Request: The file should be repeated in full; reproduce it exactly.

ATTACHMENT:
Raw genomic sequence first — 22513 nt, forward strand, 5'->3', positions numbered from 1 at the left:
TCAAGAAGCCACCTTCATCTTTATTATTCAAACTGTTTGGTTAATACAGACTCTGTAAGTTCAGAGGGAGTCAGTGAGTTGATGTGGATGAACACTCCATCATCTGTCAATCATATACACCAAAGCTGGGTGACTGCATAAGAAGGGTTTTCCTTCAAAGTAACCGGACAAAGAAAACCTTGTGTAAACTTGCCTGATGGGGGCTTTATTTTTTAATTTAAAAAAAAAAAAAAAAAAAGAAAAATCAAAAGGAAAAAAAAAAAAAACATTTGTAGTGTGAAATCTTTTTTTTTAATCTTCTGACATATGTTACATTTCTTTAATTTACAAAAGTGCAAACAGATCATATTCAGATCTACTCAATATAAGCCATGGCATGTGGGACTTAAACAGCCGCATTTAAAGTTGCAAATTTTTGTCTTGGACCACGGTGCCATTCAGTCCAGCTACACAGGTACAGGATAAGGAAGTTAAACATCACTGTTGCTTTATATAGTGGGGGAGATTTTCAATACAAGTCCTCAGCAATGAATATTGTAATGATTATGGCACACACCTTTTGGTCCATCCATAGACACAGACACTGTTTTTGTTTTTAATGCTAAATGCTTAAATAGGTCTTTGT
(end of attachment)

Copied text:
Raw genomic sequence first — 22513 nt, forward strand, 5'->3', positions numbered from 1 at the left:
TCAAGAAGCCACCTTCATCTTTATTATTCAAACTGTTTGGTTAATACAGACTCTGTAAGTTCAGAGGGAGTCAGTGAGTTGATGTGGATGAACACTCCATCATCTGTCAATCATATACACCAAAGCTGGGTGACTGCATAAGAAGGGTTTTCCTTCAAAGTAACCGGACAAAGAAAACCTTGTGTAAACTTGCCTGATGGGGGCTTTATTTTTTAATTTAAAAAAAAAAAAAAAAAAAGAAAAATCAAAAGGAAAAAAAAAAAAAACATTTGTAGTGTGAAATCTTTTTTTTTAATCTTCTGACATATGTTACATTTCTTTAATTTACAAAAGTGCAAACAGATCATATTCAGATCTACTCAATATAAGCCATGGCATGTGGGACTTAAACAGCCGCATTTAAAGTTGCAAATTTTTGTCTTGGACCACGGTGCCATTCAGTCCAGCTACACAGGTACAGGATAAGGAAGTTAAACATCACTGTTGCTTTATATAGTGGGGGAGATTTTCAATACAAGTCCTCAGCAATGAATATTGTAATGATTATGGCACACACCTTTTGGTCCATCCATAGACACAGACACTGTTTTTGTTTTTAATGCTAAATGCTTAAATAGGTCTTTGT